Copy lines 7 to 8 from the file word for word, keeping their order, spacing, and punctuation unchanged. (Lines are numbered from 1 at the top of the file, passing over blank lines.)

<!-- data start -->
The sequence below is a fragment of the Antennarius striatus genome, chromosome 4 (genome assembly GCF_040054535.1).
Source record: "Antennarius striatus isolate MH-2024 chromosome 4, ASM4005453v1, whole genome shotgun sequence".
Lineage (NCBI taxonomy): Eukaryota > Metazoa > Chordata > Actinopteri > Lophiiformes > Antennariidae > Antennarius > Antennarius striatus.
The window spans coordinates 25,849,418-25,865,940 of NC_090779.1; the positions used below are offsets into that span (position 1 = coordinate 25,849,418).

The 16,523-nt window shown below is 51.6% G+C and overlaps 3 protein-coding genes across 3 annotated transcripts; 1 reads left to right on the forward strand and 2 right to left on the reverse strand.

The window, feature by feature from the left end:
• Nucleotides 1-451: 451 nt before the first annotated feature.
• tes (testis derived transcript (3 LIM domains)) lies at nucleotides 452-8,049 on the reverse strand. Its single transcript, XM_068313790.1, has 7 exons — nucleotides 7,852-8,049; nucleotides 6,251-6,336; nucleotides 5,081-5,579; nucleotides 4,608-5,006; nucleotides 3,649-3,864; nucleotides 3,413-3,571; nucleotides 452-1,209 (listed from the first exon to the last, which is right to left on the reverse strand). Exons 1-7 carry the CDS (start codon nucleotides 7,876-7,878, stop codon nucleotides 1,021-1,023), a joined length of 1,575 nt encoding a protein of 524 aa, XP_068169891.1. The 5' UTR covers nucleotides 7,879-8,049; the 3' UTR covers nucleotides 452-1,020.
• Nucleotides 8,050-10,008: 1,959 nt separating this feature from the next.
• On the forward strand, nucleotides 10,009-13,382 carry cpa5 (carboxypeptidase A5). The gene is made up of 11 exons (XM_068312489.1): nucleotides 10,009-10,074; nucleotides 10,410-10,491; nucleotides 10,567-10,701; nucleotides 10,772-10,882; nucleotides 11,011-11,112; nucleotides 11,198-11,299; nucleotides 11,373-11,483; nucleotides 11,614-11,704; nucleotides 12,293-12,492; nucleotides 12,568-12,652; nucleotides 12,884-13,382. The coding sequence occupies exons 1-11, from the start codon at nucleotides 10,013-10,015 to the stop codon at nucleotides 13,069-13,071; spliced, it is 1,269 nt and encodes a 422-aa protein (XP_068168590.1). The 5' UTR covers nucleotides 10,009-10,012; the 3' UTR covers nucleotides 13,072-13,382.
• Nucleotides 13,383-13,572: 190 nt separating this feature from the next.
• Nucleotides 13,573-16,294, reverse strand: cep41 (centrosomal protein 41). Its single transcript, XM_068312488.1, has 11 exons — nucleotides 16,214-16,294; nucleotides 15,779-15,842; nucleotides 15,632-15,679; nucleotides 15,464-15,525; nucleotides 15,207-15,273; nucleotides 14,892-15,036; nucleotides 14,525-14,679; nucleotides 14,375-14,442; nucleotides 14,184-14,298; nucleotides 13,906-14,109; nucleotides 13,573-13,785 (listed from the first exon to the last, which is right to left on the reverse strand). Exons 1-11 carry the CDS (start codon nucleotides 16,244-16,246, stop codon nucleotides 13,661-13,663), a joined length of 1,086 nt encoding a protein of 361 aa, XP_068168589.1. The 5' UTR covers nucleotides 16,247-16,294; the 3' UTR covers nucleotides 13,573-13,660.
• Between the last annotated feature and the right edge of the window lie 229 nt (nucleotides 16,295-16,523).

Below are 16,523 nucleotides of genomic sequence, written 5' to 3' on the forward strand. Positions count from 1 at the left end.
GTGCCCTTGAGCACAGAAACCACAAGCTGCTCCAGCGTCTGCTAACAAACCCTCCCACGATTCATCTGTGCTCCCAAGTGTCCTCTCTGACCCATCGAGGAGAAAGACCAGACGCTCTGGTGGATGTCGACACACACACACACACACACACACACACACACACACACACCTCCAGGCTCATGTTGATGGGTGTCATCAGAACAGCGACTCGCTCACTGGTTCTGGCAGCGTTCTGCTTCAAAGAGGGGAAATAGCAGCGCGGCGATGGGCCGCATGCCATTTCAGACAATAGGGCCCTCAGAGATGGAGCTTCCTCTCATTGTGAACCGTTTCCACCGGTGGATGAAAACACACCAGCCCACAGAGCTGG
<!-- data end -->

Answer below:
• Nucleotides 1-451: 451 nt before the first annotated feature.
• tes (testis derived transcript (3 LIM domains)) lies at nucleotides 452-8,049 on the reverse strand. Its single transcript, XM_068313790.1, has 7 exons — nucleotides 7,852-8,049; nucleotides 6,251-6,336; nucleotides 5,081-5,579; nucleotides 4,608-5,006; nucleotides 3,649-3,864; nucleotides 3,413-3,571; nucleotides 452-1,209 (listed from the first exon to the last, which is right to left on the reverse strand). Exons 1-7 carry the CDS (start codon nucleotides 7,876-7,878, stop codon nucleotides 1,021-1,023), a joined length of 1,575 nt encoding a protein of 524 aa, XP_068169891.1. The 5' UTR covers nucleotides 7,879-8,049; the 3' UTR covers nucleotides 452-1,020.